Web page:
gatekeeper

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gate·keep·er

(gāt'kēp-ĕr),
A health care professional, typically a physician or nurse, who has the first encounter with a patient and who thus controls the patient's entry into the health care system.
Farlex Partner Medical Dictionary © Farlex 2012
Managed care
(1) A person, organization, or legislation that selectively limits access to a service; in health care, primary-care physicians—e.g., family practitioners, general practitioners, internists, paediatricians and PROs—and utilization review committees, respectively, function as direct or indirect gatekeepers
(2) A physician who manages a patient’s healthcare services, coordinates referrals, and helps control healthcare costs by screening out unnecessary services; many health plans insist on a gatekeeper’s prior approval for special services, in the absence of which the claim will not be covered
Molecular biology The initial gene mutated in a ‘cascade’ of mutations, leading to the development of a disease
Segen's Medical Dictionary. © 2012 Farlex, Inc. All rights reserved.

gatekeeper

Managed care
1. A person, organization, or legislation that selectively limits access to a service; in health care, primary-care physicians–eg family practitioners, general practitioners, internists, pediatricians and PROs and utilization review committees, respectively, function as direct or indirect gatekeepers.
2. Care coordinator A physician who manages a Pt's healthcare services, coordinates referrals and helps control healthcare costs by screening out unnecessary services; many health plans insist on a gatekeeper's prior approval for special services or the claim will not be covered.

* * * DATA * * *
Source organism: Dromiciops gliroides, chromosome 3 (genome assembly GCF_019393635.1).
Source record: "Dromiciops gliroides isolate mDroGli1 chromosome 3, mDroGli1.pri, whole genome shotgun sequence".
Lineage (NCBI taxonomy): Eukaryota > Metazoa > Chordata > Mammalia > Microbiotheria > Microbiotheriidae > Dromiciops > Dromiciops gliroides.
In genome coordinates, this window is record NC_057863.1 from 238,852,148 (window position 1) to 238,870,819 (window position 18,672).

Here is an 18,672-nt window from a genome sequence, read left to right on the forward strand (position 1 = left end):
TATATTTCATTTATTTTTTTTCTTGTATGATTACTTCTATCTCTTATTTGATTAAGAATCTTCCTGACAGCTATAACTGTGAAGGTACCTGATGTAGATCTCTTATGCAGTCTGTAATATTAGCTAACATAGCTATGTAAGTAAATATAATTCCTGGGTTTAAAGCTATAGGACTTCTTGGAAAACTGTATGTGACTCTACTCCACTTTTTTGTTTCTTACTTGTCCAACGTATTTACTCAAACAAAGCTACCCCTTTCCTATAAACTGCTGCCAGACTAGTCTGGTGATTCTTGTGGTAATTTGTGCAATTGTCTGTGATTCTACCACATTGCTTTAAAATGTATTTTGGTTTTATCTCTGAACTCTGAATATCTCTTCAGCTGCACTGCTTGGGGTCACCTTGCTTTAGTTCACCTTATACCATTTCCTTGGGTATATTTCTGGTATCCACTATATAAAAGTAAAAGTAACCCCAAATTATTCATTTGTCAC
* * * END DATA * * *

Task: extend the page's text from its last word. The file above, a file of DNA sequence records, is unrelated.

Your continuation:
McGraw-Hill Concise Dictionary of Modern Medicine. © 2002 by The McGraw-Hill Companies, Inc.

gate·keep·er

(gāt'kēp-ĕr)
A health care professional, typically a physician or nurse, who has the first encounter with a patient and who thus controls the patient's entry into the health care system.
Medical Dictionary for the Health Professions and Nursing © Farlex 2012

gate·keep·er

(gāt'kēp-ĕr)
A health care professional, typically a physician or nurse, who has the first encounter with a patient and who thus controls patient's entry into system.
Medical Dictionary for the Dental Professions © Farlex 2012
References in periodicals archive ?
In this sheave example, the Gate Keeper selected green sand molding on the Herman Mold Master line at GC's South Bend Foundry, which uses 46 x 46 - 16/16 flasks.
The Ministry of Railways are looking to hire 3687 gang men along with 248 gate keepers and 133 trolley men, the assembly members were told in the briefing, the ministry also plans to turn 7000 temporary employees to the status of permanent.
Ebegba noted that journalists were the gate keepers of information and that it was their responsibility to ensure that factual and verified information was passed to the public.
The Nepalis have been their gate keepers for many centuries.
'All of those trained could only become gate keepers not constables,' he said.
Senior journalist Mubashir Zaidi while presenting 'Gate Keepers to Information Managers', said 'Unlike the usual practice, Pakistan's electronic media is driving the news agenda for the Print Media; this has to change.
SOHAIL: Brokerage houses play a key role in the economic health of Pakistan as they are the gate keepers for investors in local equity markets.
Thereby, eliminating the middle layer of gate keepers and multiple electronic communications to reach a common crawl understanding.
The emergence of crowdfunding sites has provided fans with a more diverse selection of comics by allowing creators such as McNamara to sidestep editorial gate keepers and bring their art directly to consumers.
They are the gate keepers of international humanitarian law," said one UN source.
Several films will also be screened at the Toronto Film Festival including, "Frances Ha," "Ginger and Rosa," "Barbara," "The Gate Keepers," "Hyde Park On Hudson," "The Last Time I Saw Monaco," "No," "Tabu" and "Passion."